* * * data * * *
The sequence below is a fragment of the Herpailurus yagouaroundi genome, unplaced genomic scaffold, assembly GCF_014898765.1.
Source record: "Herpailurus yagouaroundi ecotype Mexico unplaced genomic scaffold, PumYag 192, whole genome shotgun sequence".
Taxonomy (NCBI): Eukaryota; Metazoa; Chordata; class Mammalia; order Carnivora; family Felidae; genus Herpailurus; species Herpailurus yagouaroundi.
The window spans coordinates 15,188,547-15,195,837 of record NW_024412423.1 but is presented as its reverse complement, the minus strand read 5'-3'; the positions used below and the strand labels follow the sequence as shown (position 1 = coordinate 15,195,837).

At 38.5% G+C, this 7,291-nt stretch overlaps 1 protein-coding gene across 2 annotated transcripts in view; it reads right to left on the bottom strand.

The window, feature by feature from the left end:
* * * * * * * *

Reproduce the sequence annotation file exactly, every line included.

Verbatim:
The sequence below is a fragment of the Herpailurus yagouaroundi genome, unplaced genomic scaffold, assembly GCF_014898765.1.
Source record: "Herpailurus yagouaroundi ecotype Mexico unplaced genomic scaffold, PumYag 192, whole genome shotgun sequence".
Taxonomy (NCBI): Eukaryota; Metazoa; Chordata; class Mammalia; order Carnivora; family Felidae; genus Herpailurus; species Herpailurus yagouaroundi.
The window spans coordinates 15,188,547-15,195,837 of record NW_024412423.1 but is presented as its reverse complement, the minus strand read 5'-3'; the positions used below and the strand labels follow the sequence as shown (position 1 = coordinate 15,195,837).

At 38.5% G+C, this 7,291-nt stretch overlaps 1 protein-coding gene across 2 annotated transcripts in view; it reads right to left on the bottom strand.

The window, feature by feature from the left end: